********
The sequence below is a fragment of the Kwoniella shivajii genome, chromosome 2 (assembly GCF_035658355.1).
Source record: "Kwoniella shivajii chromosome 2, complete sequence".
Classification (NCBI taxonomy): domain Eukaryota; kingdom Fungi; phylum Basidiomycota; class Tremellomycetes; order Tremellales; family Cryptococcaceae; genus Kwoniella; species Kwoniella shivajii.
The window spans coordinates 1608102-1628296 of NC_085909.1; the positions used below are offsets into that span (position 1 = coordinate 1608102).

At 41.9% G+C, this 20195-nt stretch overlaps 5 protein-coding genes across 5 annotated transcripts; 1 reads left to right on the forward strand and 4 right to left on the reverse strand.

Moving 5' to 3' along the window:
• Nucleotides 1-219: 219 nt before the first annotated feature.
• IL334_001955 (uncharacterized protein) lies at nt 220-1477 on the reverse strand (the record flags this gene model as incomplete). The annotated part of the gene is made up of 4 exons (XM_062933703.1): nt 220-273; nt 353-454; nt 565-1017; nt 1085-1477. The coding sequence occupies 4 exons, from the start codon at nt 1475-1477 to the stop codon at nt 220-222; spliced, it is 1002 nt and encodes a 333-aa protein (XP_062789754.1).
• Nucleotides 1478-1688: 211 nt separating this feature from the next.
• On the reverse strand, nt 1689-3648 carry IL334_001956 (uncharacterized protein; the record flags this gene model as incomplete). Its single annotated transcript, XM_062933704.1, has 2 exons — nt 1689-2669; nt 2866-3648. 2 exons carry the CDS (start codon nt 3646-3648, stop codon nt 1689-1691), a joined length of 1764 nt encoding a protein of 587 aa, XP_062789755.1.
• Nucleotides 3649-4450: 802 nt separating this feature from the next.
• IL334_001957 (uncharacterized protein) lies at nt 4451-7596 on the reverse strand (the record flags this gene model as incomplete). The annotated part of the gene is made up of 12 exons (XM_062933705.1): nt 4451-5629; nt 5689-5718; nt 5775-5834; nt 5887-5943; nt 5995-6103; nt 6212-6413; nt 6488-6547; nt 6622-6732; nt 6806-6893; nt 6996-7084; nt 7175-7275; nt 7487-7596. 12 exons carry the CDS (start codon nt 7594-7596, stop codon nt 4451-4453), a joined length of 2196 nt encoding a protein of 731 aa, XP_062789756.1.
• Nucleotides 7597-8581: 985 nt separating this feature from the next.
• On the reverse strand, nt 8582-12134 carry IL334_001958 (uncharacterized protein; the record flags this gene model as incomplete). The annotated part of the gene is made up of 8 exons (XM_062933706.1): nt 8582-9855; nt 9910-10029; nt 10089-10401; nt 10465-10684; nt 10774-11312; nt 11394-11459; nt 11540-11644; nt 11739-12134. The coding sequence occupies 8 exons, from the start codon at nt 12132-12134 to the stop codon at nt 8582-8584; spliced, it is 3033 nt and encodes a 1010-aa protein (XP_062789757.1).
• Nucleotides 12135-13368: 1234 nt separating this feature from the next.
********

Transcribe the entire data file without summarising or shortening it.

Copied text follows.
The sequence below is a fragment of the Kwoniella shivajii genome, chromosome 2 (assembly GCF_035658355.1).
Source record: "Kwoniella shivajii chromosome 2, complete sequence".
Classification (NCBI taxonomy): domain Eukaryota; kingdom Fungi; phylum Basidiomycota; class Tremellomycetes; order Tremellales; family Cryptococcaceae; genus Kwoniella; species Kwoniella shivajii.
The window spans coordinates 1608102-1628296 of NC_085909.1; the positions used below are offsets into that span (position 1 = coordinate 1608102).

At 41.9% G+C, this 20195-nt stretch overlaps 5 protein-coding genes across 5 annotated transcripts; 1 reads left to right on the forward strand and 4 right to left on the reverse strand.

Moving 5' to 3' along the window:
• Nucleotides 1-219: 219 nt before the first annotated feature.
• IL334_001955 (uncharacterized protein) lies at nt 220-1477 on the reverse strand (the record flags this gene model as incomplete). The annotated part of the gene is made up of 4 exons (XM_062933703.1): nt 220-273; nt 353-454; nt 565-1017; nt 1085-1477. The coding sequence occupies 4 exons, from the start codon at nt 1475-1477 to the stop codon at nt 220-222; spliced, it is 1002 nt and encodes a 333-aa protein (XP_062789754.1).
• Nucleotides 1478-1688: 211 nt separating this feature from the next.
• On the reverse strand, nt 1689-3648 carry IL334_001956 (uncharacterized protein; the record flags this gene model as incomplete). Its single annotated transcript, XM_062933704.1, has 2 exons — nt 1689-2669; nt 2866-3648. 2 exons carry the CDS (start codon nt 3646-3648, stop codon nt 1689-1691), a joined length of 1764 nt encoding a protein of 587 aa, XP_062789755.1.
• Nucleotides 3649-4450: 802 nt separating this feature from the next.
• IL334_001957 (uncharacterized protein) lies at nt 4451-7596 on the reverse strand (the record flags this gene model as incomplete). The annotated part of the gene is made up of 12 exons (XM_062933705.1): nt 4451-5629; nt 5689-5718; nt 5775-5834; nt 5887-5943; nt 5995-6103; nt 6212-6413; nt 6488-6547; nt 6622-6732; nt 6806-6893; nt 6996-7084; nt 7175-7275; nt 7487-7596. 12 exons carry the CDS (start codon nt 7594-7596, stop codon nt 4451-4453), a joined length of 2196 nt encoding a protein of 731 aa, XP_062789756.1.
• Nucleotides 7597-8581: 985 nt separating this feature from the next.
• On the reverse strand, nt 8582-12134 carry IL334_001958 (uncharacterized protein; the record flags this gene model as incomplete). The annotated part of the gene is made up of 8 exons (XM_062933706.1): nt 8582-9855; nt 9910-10029; nt 10089-10401; nt 10465-10684; nt 10774-11312; nt 11394-11459; nt 11540-11644; nt 11739-12134. The coding sequence occupies 8 exons, from the start codon at nt 12132-12134 to the stop codon at nt 8582-8584; spliced, it is 3033 nt and encodes a 1010-aa protein (XP_062789757.1).
• Nucleotides 12135-13368: 1234 nt separating this feature from the next.